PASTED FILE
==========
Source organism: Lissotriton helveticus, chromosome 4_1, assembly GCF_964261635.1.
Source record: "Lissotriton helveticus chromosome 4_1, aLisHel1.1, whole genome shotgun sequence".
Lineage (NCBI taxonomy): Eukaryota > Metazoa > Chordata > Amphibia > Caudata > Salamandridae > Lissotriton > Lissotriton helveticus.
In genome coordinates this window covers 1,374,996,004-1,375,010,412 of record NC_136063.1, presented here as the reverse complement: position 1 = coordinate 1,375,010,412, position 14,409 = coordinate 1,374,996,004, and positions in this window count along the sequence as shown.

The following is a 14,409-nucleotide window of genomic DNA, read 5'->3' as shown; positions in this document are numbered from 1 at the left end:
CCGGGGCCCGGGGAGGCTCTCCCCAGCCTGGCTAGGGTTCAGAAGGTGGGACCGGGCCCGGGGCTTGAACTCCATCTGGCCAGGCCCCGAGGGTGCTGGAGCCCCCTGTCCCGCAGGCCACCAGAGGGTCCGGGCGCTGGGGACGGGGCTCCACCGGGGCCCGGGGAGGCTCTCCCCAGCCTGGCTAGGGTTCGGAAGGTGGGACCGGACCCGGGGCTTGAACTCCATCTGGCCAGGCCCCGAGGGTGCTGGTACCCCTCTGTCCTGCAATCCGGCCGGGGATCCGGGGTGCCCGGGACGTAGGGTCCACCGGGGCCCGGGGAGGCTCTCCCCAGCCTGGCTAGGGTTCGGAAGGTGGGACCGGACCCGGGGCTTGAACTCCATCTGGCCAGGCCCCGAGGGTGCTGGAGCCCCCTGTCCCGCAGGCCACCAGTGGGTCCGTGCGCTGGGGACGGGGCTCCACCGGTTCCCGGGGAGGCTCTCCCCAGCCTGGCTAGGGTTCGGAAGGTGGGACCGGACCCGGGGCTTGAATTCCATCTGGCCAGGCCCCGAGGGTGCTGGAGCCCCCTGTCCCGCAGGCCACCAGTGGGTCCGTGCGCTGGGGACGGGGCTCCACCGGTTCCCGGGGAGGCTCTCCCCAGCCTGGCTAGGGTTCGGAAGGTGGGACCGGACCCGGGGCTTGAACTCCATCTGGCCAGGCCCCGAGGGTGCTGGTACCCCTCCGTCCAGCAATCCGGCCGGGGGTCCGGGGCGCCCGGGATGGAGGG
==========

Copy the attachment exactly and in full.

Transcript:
Source organism: Lissotriton helveticus, chromosome 4_1, assembly GCF_964261635.1.
Source record: "Lissotriton helveticus chromosome 4_1, aLisHel1.1, whole genome shotgun sequence".
Lineage (NCBI taxonomy): Eukaryota > Metazoa > Chordata > Amphibia > Caudata > Salamandridae > Lissotriton > Lissotriton helveticus.
In genome coordinates this window covers 1,374,996,004-1,375,010,412 of record NC_136063.1, presented here as the reverse complement: position 1 = coordinate 1,375,010,412, position 14,409 = coordinate 1,374,996,004, and positions in this window count along the sequence as shown.

The following is a 14,409-nucleotide window of genomic DNA, read 5'->3' as shown; positions in this document are numbered from 1 at the left end:
CCGGGGCCCGGGGAGGCTCTCCCCAGCCTGGCTAGGGTTCAGAAGGTGGGACCGGGCCCGGGGCTTGAACTCCATCTGGCCAGGCCCCGAGGGTGCTGGAGCCCCCTGTCCCGCAGGCCACCAGAGGGTCCGGGCGCTGGGGACGGGGCTCCACCGGGGCCCGGGGAGGCTCTCCCCAGCCTGGCTAGGGTTCGGAAGGTGGGACCGGACCCGGGGCTTGAACTCCATCTGGCCAGGCCCCGAGGGTGCTGGTACCCCTCTGTCCTGCAATCCGGCCGGGGATCCGGGGTGCCCGGGACGTAGGGTCCACCGGGGCCCGGGGAGGCTCTCCCCAGCCTGGCTAGGGTTCGGAAGGTGGGACCGGACCCGGGGCTTGAACTCCATCTGGCCAGGCCCCGAGGGTGCTGGAGCCCCCTGTCCCGCAGGCCACCAGTGGGTCCGTGCGCTGGGGACGGGGCTCCACCGGTTCCCGGGGAGGCTCTCCCCAGCCTGGCTAGGGTTCGGAAGGTGGGACCGGACCCGGGGCTTGAATTCCATCTGGCCAGGCCCCGAGGGTGCTGGAGCCCCCTGTCCCGCAGGCCACCAGTGGGTCCGTGCGCTGGGGACGGGGCTCCACCGGTTCCCGGGGAGGCTCTCCCCAGCCTGGCTAGGGTTCGGAAGGTGGGACCGGACCCGGGGCTTGAACTCCATCTGGCCAGGCCCCGAGGGTGCTGGTACCCCTCCGTCCAGCAATCCGGCCGGGGGTCCGGGGCGCCCGGGATGGAGGG